Maybe TDK knew what was coming when they got out of the LTO (Linear Tape Open) media market. Oracle just recently announced the T10000D tape drive with 8.5 TB of capacity (note that is 3.4x greater than LTO-6). For, say, a 10 PB archive with LTO-6 that is 4000 tapes for LTO-6 and 1177 tapes for T10000D.

We can also assume based on history that IBM will be having an announcement in the next few months on their new enterprise drive. Based on industry speculation, both IBM and Oracle are expected to have similar capacities, so LTO-6 will be left in the dust in terms of density and performance. The increased density also translates into reduced floor space. For most companies this has a significant cost in the computer room and there is of course the cost of each slot in the library and potentially software licenses.

The bottom line, as I have been saying, is that that the cost difference between enterprise tape and LTO is not as much as people think. And with enterprise tape there are many advantages in terms of drive design and cartridge construction, etc.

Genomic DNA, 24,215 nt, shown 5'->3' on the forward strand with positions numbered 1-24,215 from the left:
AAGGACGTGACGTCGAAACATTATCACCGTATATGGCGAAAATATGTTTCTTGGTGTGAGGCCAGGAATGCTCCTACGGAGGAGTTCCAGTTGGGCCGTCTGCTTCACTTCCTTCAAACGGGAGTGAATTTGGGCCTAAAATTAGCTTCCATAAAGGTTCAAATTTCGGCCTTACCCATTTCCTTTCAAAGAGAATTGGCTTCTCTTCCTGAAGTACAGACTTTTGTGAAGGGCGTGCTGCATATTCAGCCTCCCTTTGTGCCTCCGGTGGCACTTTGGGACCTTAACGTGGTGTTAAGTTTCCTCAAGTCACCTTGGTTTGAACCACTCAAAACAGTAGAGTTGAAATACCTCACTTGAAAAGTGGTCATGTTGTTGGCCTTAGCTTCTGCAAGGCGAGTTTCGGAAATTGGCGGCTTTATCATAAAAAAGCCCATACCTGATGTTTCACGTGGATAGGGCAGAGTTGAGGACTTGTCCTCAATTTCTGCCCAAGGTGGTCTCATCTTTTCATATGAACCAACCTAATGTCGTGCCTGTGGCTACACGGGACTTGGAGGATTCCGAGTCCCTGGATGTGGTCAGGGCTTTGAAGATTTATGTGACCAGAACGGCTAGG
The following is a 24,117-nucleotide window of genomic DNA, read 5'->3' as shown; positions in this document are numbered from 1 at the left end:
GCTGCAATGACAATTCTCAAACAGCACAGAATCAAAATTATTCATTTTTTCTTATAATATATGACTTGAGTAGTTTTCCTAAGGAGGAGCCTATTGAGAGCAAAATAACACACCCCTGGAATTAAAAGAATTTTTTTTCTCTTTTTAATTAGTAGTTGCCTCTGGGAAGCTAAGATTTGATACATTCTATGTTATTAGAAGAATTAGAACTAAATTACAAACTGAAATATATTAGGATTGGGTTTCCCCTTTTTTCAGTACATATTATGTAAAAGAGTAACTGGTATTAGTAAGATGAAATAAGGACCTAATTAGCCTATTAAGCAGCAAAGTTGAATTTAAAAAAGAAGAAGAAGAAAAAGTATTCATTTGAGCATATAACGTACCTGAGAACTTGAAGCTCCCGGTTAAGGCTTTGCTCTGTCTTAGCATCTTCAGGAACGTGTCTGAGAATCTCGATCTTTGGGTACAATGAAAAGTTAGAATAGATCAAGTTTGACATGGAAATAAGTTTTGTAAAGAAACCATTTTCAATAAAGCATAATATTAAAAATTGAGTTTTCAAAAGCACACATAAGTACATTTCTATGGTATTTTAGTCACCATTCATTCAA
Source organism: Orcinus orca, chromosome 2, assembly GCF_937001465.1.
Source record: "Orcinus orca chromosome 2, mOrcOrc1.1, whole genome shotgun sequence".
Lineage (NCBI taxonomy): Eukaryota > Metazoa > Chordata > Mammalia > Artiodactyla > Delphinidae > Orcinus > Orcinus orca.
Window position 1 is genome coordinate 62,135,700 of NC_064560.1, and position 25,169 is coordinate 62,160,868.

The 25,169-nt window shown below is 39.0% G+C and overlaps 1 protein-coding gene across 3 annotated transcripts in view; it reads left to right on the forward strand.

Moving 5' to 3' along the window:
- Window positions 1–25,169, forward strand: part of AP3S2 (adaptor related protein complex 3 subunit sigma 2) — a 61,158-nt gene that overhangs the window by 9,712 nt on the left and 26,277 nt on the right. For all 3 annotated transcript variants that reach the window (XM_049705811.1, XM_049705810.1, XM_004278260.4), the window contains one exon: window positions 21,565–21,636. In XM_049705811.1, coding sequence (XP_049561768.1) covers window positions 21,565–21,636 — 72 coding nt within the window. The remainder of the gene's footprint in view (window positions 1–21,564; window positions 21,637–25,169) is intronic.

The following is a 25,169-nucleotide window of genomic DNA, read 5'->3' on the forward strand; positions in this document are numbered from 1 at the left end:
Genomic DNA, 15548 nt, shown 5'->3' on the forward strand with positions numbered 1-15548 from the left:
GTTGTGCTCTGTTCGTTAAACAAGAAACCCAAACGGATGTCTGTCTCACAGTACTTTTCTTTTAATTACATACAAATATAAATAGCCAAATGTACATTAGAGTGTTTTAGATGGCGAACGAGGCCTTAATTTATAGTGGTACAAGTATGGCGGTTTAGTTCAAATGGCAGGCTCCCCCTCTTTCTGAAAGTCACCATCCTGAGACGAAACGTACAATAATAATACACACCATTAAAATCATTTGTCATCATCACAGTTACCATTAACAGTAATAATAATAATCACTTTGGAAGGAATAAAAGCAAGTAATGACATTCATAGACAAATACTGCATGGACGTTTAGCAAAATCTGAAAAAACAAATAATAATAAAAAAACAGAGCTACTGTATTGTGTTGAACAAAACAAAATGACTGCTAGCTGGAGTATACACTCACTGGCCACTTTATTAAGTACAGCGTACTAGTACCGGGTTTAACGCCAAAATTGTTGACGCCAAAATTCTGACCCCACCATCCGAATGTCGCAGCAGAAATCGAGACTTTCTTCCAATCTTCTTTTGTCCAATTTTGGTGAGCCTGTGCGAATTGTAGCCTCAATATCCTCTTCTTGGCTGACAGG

So what I thinks this all means is that LTO technology is going to have significant pressure placed upon it to grow quickly. The problem is that one company is not responsible. But a group of companies – both tape drive vendors and media providers – have to work in lockstep to come up with an agreed upon direction and step of products that interoperate.

While this might have been a good idea 10 years ago, I think there are more technical challenges and material science issues to cover than there has been in the past. Both IBM and Oracle are using barium ferrite tape (BaFe) made by FujiFilm for their enterprise, while all media vendors but FujiFilm use older metal particle (MP) for LTO-6.

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